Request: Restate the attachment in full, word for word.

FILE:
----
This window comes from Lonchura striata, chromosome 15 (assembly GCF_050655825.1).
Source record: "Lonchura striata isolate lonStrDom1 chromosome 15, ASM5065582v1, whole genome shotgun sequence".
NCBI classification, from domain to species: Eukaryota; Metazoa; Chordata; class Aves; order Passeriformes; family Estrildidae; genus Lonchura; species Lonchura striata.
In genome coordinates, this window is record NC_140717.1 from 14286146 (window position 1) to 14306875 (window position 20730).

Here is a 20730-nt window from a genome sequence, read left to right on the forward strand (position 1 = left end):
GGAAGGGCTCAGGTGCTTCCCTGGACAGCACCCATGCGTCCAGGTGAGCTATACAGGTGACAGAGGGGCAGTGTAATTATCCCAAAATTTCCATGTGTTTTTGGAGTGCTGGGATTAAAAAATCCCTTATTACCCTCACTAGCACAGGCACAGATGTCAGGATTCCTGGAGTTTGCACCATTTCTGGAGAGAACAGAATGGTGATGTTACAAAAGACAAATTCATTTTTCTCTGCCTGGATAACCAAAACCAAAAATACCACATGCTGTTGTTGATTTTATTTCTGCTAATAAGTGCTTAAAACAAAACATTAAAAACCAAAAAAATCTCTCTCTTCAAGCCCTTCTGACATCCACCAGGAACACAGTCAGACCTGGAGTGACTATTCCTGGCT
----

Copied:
This window comes from Lonchura striata, chromosome 15 (assembly GCF_050655825.1).
Source record: "Lonchura striata isolate lonStrDom1 chromosome 15, ASM5065582v1, whole genome shotgun sequence".
NCBI classification, from domain to species: Eukaryota; Metazoa; Chordata; class Aves; order Passeriformes; family Estrildidae; genus Lonchura; species Lonchura striata.
In genome coordinates, this window is record NC_140717.1 from 14286146 (window position 1) to 14306875 (window position 20730).

Here is a 20730-nt window from a genome sequence, read left to right on the forward strand (position 1 = left end):
GGAAGGGCTCAGGTGCTTCCCTGGACAGCACCCATGCGTCCAGGTGAGCTATACAGGTGACAGAGGGGCAGTGTAATTATCCCAAAATTTCCATGTGTTTTTGGAGTGCTGGGATTAAAAAATCCCTTATTACCCTCACTAGCACAGGCACAGATGTCAGGATTCCTGGAGTTTGCACCATTTCTGGAGAGAACAGAATGGTGATGTTACAAAAGACAAATTCATTTTTCTCTGCCTGGATAACCAAAACCAAAAATACCACATGCTGTTGTTGATTTTATTTCTGCTAATAAGTGCTTAAAACAAAACATTAAAAACCAAAAAAATCTCTCTCTTCAAGCCCTTCTGACATCCACCAGGAACACAGTCAGACCTGGAGTGACTATTCCTGGCT